personality is all around us and we are bound by it unpredictable transformations. Robert ice finds the ravisher of character, yet is quite aware of its fickleness. character is a mundane detail that we rarely take time to send word and sometimes take for granted its tendency to constantly make the populace beautiful. In many of Frosts poems about personality, he recognizes the beauty of nature, exactly is also bewildered and sometimes saddened by its continuous change.Frosts poem, Nothing Gold Can Stay, portrays the idea of nature organism a life force throughout all of time. Nature is constantly showing us her beauty, but he reminds us that from apiece day to the next, nothing can be a permanent holdfast all the time. In A Boundless Moment, Frost is so attracted to natures cycle, that he defies what nature ought to do, by creating a leaf that is clinging on to a tree, but the reader knows that this cannot be and soon it will dusk off like the rest of the leaves. We do n ot know when, but this abnormality cannot continue, it must change. desolate Places shows more of Frosts emotions and deals with the immanent progression of life. When the narrator realizes that the snow is covering all of the ground he becomes aware that nature is no longer alive or award in his midst. Frost is saddened with this idea of death and expresses the true loneliness of life. initiation Pools portrays this same image of death, but it is almost a continuation to Desert Places, because it provides hope with the snow that melted only yesterday. It considers the better aspects of life and that being the end of a cold winter, and the beginning of a beautiful spring. The variety of the world is wonderful, and provides the insight that nothing lasts forever without going through a series of changes and constant growing and maturing.Stopping by woodwind instrument on a Snowy Evening is a much happier and more public assistance poem. This poem is about stopping to enjoy life or as the adage goes, stopping to smell the roses. But I have promises to keep, and miles to go before I sleep. The speaker in this poem was a really busy man who always had obligations to fulfill and places to go. Stopping by Woods on a Snowy Evening is the opposite of Desert Places.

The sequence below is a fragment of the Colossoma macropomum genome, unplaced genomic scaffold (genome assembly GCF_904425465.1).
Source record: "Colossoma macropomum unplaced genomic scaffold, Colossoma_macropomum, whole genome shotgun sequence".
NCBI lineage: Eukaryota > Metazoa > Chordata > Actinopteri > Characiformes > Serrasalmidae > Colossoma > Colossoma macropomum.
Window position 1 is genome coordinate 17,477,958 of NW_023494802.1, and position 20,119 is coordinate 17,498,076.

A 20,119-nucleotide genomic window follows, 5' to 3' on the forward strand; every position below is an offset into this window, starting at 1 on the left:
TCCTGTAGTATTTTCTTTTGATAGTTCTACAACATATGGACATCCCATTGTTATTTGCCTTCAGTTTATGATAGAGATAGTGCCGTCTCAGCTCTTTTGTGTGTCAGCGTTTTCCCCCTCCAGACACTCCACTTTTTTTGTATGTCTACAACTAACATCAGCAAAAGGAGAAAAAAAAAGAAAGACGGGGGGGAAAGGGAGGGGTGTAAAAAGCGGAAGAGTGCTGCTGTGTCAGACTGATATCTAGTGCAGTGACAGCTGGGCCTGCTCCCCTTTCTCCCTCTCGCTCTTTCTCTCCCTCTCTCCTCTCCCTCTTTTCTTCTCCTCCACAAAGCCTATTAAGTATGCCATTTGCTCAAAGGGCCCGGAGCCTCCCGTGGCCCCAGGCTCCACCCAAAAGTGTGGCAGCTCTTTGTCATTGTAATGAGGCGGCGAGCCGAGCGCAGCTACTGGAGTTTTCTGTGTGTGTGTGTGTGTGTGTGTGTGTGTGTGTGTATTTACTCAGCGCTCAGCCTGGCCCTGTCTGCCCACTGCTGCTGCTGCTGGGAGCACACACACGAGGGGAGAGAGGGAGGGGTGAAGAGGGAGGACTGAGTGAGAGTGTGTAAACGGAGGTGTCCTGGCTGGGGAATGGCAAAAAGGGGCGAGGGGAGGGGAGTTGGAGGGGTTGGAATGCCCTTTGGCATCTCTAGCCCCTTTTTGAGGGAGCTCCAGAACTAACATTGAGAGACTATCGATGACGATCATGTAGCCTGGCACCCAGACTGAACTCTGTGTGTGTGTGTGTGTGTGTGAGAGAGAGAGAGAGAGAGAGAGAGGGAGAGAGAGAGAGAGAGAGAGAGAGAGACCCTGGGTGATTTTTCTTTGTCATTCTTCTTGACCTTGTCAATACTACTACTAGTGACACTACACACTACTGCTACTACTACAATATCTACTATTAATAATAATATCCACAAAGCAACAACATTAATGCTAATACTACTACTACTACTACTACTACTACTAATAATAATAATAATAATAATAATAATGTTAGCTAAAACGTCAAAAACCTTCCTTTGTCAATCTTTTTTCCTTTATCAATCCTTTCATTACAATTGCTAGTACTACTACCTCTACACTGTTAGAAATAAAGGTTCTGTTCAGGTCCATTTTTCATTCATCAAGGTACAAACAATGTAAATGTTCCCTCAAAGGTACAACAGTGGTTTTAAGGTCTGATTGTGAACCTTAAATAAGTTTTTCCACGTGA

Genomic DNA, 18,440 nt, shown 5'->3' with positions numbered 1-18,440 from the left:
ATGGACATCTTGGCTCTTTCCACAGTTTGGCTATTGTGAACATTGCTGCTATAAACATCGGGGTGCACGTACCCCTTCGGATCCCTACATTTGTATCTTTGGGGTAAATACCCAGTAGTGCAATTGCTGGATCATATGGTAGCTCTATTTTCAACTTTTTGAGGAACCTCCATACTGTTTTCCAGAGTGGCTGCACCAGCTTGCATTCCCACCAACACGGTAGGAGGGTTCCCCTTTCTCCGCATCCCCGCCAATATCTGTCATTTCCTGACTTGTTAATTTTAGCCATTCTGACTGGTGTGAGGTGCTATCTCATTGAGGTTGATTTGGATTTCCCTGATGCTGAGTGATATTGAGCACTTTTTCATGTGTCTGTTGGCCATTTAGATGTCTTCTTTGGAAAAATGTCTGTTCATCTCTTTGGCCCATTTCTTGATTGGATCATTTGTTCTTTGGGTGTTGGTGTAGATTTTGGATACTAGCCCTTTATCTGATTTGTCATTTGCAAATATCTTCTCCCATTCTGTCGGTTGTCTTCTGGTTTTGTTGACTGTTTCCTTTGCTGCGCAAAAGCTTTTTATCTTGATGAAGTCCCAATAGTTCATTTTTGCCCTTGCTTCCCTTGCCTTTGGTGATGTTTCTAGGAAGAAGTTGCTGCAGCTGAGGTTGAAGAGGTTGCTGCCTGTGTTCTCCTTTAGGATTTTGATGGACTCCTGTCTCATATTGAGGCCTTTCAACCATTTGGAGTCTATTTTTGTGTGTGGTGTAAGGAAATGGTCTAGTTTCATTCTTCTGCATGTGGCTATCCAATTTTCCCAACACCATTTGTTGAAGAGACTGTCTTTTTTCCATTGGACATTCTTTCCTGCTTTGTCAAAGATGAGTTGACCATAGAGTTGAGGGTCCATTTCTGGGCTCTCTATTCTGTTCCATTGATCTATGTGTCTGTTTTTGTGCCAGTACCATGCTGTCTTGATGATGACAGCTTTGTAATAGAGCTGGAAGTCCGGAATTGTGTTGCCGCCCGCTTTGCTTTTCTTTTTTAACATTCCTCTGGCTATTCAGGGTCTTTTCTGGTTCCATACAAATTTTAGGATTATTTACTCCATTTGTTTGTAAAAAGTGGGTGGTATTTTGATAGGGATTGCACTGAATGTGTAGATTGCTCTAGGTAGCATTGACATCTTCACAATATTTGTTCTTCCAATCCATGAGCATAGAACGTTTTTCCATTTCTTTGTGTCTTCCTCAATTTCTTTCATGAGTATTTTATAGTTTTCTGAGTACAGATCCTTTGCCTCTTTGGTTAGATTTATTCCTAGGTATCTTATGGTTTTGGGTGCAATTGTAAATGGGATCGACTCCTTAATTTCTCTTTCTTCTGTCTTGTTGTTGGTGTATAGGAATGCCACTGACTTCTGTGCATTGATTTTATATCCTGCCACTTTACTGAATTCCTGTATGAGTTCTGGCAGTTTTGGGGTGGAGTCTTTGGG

Monday, March 25, 2019

Great Gatsby :: essays research papers fc